The World of Chef Jorge
It's a daunting task: Make New York City's school lunches healthful--and fun to eat
The kitchen at Long Island City High School is bustling. It's almost always lunchtime for some of the school's 3,800 students. Cooks in aprons and hairnets ready pans of shepherd's pie, curried chicken wraps, rows of apples, bananas, yogurt, and chocolate skim milk for the hungry hordes marching down the cafeteria line. Kitchen staffers refill the lettuce, beans, and other selections at the salad bar. Popular snacks include "pineapple push-ups" --individually wrapped pieces of fruit--and oat bran pretzels.
Hamburgers and hot dogs are still available, but the buns are made from whole wheat flour. Lunch selections often include vegetarian chili; chicken teriyaki with stir-fried vegetables, corn, and black bean salad; or lasagna with whole wheat noodles. The beverages are water, milk, and 100 percent fruit juice.
Welcome to Chef Jorge's world. Jorge Leon Collazo, the first executive chef of the New York City schools, has been on the job for one year this month. In that year, the nutritional quality, taste, presentation, and popularity of the food served in New York's schools--the largest district in the nation--have improved dramatically. Chef Jorge, as he is called by everyone, was hired to put into practice new district regulations, adopted in February 2004, aimed at curbing childhood obesity and improving nutrition for the city's 1.1 million schoolchildren.
Fruit and salad. Since then, he has revamped the menus, lowering fat, sugar, and salt in recipes; substituted whole grain breads, pastas, and cereals for the white stuff; and eliminated some products containing artery-clogging trans fats. He has added more fresh fruit and salad bars, despite the fact that the U.S. Department of Agriculture's National School Lunch Program will only reimburse schools for one vegetable and fruit choice per student. "The salad bars are an extra," Collazo says. "But kids like salad bars, and one of our key focuses is to promote greater consumption of plant-based foods."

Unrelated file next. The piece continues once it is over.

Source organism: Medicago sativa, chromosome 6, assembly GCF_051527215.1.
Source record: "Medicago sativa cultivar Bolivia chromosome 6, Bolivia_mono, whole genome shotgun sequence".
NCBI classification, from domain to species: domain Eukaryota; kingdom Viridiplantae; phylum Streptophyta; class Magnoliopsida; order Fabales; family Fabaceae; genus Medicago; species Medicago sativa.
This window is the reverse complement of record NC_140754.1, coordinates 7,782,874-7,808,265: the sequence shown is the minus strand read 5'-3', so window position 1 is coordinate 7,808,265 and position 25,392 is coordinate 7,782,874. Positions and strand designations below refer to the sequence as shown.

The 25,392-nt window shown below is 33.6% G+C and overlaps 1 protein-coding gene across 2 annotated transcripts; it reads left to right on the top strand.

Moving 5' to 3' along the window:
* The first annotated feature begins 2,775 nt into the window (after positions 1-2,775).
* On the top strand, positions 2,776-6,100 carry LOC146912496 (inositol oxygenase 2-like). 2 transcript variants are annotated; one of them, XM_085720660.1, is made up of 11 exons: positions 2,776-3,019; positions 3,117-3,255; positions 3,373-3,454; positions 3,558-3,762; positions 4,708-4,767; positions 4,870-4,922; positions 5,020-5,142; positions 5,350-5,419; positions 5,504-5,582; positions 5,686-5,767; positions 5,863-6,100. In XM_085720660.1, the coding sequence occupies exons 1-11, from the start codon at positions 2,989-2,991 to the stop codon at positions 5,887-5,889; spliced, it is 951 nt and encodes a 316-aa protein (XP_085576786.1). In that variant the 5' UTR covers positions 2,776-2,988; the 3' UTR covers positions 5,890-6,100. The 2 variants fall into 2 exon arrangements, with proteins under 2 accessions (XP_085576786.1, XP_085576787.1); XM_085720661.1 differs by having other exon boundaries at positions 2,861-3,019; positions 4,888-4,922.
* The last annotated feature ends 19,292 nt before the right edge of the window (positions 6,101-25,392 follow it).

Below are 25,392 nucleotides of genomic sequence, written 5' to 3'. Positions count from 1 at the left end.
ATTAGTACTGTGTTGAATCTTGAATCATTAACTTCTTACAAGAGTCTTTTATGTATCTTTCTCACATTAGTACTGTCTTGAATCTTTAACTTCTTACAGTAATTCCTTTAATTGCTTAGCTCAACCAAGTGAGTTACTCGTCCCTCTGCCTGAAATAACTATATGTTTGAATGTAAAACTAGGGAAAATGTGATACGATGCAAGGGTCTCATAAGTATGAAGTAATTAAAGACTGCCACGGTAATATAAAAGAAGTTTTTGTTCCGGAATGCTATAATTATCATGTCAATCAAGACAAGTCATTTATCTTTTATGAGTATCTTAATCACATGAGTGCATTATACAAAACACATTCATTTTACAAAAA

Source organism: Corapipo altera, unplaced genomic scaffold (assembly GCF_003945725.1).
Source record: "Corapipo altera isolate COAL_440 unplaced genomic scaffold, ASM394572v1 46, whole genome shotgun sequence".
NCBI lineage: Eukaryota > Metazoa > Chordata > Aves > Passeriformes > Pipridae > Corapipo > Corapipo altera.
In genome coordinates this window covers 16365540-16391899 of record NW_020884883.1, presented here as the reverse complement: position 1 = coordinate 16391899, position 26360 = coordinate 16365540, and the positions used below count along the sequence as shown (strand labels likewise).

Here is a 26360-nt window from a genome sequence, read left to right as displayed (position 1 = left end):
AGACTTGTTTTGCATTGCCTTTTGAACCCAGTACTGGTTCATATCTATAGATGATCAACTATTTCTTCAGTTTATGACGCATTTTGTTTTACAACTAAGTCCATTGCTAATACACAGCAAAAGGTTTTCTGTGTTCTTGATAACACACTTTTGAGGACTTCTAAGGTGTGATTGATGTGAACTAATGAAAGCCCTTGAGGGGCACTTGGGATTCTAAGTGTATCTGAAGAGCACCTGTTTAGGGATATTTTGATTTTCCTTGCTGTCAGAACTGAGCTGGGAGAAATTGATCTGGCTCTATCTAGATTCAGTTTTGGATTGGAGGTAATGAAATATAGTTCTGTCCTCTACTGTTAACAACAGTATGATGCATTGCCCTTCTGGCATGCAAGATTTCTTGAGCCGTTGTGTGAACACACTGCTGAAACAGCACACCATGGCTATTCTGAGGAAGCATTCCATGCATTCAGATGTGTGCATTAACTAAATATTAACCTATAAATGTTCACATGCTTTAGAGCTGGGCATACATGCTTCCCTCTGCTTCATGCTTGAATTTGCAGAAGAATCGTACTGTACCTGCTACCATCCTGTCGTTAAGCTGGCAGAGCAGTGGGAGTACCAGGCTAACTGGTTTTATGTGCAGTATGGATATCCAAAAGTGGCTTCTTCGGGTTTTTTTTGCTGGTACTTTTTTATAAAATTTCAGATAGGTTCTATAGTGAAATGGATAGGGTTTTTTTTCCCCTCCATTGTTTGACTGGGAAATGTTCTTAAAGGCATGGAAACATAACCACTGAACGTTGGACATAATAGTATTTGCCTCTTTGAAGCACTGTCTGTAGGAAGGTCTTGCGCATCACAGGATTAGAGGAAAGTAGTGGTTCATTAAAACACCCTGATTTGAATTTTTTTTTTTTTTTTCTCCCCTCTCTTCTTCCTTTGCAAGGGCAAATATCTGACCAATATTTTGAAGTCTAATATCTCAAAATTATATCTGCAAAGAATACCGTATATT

The innovations have raised demands, and not just on cooks in the city's Office of School Food, which hired Collazo and endorses the changes. They have also increased requirements for the food suppliers, whom Collazo is asking to reformulate products and rethink what they sell. As a result, New York City's efforts could open doors for other school districts that are also demanding healthier food choices for their students. And here's the best part: The kids seem to love the switch from typical fare to cafeteria haute cuisine.
Currently, however, few schools offer healthier food to students. More than 76 percent of schools sell soft drinks and sweetened fruit drinks, but fewer than half offer bottled water. Fewer than 15 percent sell low-fat or nonfat yogurt, and fewer than one third order skim milk. Only 25 percent of schools say they've reduced fats and oils in recipes.
Increasingly, however, parents, school officials, and nutritionists want school food overhauled. "Young people do a lot of eating at school, and it's a very important time in their lives when they're deciding about lifestyle choices," says Martha Kubik, a University of Minnesota school food researcher. "We need to be providing a food environment where there is an opportunity to choose healthier alternatives." A recent survey by Kubik of more than 800 parents and teachers of middle school students showed that 90 percent believed healthier snacks and beverages should be available. But only a third felt school lunches were healthful, and most said lunches should offer more fruits and vegetables. As a result, initiatives to limit junk food and add fruits and vegetables have been enacted or proposed in several states.